I would like to offer something of a counterbalance to Joseph Lee's article on the observation of teaching and learning (FE Focus, June 15).
Through the Quality Improvement Agency's support programmes, we have experience of a great deal of positive OTL work across the whole of the further education system. In the great majority of colleges and providers, these processes operate to support and develop teacherstrainers in their work to offer the very best experience for their learners.
Many providers focus OTL activities on areas of provision rather than just individual teachers or trainers. This has the advantage of developing teams as well as individuals. The collection of observation reports provides the basis for team and individual development, robust evidence for the self-assessment report and a platform for a continuous cycle of improvement.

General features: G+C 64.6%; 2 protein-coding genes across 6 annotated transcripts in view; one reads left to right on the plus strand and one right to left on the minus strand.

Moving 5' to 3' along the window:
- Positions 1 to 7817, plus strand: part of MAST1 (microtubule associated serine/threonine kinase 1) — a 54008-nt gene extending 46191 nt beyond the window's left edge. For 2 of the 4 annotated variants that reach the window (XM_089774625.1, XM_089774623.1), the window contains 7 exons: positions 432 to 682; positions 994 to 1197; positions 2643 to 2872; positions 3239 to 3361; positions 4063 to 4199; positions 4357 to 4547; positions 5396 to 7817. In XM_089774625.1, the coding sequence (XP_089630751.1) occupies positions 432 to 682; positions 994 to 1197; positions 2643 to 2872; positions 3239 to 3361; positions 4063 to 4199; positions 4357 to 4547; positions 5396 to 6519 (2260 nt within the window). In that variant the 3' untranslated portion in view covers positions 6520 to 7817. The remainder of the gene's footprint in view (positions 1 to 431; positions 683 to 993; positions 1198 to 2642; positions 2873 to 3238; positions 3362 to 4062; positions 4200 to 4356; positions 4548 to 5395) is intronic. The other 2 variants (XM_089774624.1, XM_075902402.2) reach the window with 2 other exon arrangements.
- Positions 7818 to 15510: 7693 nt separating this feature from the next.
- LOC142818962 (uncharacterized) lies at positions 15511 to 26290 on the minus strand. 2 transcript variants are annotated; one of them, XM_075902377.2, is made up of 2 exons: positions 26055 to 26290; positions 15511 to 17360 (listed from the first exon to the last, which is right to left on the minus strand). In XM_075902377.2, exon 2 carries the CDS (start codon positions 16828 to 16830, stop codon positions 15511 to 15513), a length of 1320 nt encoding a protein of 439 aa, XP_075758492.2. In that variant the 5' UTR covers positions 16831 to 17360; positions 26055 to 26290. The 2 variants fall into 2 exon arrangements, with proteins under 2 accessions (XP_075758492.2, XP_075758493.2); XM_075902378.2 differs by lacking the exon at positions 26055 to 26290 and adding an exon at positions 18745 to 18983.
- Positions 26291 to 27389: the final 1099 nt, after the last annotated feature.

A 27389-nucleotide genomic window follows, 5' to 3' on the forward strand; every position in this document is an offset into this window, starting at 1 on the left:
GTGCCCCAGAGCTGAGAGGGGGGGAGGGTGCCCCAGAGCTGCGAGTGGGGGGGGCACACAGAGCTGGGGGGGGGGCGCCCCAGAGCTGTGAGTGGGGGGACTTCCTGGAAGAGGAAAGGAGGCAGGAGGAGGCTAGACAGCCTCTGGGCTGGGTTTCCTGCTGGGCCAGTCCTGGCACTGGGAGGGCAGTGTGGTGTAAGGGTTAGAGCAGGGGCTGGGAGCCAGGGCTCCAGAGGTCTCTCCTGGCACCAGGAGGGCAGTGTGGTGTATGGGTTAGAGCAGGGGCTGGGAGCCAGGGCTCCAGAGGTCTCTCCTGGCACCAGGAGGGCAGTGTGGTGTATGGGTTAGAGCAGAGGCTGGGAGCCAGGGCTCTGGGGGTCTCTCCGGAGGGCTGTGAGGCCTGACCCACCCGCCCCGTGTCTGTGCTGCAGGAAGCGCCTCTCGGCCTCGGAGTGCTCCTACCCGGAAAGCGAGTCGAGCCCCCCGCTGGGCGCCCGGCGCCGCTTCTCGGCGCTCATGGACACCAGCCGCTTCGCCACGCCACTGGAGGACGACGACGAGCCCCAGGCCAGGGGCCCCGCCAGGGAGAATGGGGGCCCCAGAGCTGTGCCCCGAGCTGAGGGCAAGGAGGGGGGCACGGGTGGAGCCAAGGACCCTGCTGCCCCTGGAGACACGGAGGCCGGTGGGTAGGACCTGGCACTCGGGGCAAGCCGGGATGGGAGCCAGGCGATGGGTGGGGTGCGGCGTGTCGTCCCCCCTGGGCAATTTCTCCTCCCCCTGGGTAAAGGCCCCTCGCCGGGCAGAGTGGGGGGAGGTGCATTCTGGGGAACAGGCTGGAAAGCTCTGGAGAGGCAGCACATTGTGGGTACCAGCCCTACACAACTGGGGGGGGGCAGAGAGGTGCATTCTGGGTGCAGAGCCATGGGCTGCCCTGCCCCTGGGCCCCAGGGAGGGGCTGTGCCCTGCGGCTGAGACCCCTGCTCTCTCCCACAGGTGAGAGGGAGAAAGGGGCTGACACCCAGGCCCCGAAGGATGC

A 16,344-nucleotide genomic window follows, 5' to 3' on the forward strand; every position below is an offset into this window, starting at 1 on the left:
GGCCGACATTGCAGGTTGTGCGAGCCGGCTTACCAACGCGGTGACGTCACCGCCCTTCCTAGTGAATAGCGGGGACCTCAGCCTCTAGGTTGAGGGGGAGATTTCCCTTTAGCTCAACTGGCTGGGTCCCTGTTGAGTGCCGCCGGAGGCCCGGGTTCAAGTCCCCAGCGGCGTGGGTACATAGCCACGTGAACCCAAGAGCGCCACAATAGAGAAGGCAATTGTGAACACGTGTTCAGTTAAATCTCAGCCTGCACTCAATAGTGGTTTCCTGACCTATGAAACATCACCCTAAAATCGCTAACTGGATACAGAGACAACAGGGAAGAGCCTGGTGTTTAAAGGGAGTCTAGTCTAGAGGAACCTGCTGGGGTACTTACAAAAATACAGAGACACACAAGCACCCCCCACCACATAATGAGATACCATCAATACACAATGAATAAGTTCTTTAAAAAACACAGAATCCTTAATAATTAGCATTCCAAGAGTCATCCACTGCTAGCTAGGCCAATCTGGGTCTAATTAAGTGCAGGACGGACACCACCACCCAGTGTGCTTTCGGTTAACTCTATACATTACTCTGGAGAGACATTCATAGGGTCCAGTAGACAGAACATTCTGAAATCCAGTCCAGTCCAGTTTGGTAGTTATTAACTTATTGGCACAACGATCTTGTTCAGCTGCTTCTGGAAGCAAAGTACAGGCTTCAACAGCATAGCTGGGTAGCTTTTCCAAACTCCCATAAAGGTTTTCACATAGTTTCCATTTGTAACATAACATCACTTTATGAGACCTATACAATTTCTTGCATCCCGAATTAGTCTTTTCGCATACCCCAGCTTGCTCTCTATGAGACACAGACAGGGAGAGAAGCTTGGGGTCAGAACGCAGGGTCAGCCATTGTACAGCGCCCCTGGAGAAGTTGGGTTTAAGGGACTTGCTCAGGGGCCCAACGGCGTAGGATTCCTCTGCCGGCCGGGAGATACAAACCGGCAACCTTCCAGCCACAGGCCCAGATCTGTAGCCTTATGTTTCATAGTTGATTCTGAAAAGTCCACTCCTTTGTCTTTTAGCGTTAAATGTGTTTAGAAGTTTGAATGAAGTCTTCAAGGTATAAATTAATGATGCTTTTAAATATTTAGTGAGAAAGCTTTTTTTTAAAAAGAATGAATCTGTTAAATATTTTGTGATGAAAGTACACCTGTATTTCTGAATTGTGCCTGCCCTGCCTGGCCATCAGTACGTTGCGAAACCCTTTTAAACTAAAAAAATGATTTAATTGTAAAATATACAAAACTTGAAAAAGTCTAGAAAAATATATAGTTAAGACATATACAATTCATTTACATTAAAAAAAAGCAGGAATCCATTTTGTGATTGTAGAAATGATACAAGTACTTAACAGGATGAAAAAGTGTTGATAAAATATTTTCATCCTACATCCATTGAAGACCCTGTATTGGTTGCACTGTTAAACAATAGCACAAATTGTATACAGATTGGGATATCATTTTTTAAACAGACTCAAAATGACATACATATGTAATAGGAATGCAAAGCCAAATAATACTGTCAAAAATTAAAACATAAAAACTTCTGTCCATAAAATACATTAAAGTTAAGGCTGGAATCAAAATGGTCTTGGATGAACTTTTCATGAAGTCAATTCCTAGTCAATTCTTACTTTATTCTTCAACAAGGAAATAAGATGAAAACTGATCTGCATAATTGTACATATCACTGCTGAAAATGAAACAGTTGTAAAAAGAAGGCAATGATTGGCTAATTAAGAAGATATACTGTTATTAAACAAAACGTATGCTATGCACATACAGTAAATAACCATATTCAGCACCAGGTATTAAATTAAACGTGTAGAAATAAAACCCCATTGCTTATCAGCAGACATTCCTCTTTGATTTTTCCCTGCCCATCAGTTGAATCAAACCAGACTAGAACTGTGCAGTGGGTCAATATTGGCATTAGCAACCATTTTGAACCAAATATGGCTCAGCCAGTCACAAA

In the North West region, the QIA's Support for Success programme backed the creation of a successful collective partnership involving 56 colleges, seven specialist colleges and 12 adult services. These peer observe across organisations and collaborate to develop and raise teaching standards.
Mr Lee rightly identifies the observation process as complex and heavily reliant on the skills, knowledge and abilities of observers and teachers. The training of observers, development of teacher self-assessment and creating a culture of reflective practice are all characteristics of the very best of the schemes.
The QIA will continue to work with and support colleges and providers in achieving and sustaining excellent and effective OTL.
Kate Anderson Director, Improvement and Strategy, Quality Improvement Agency for Lifelong Learning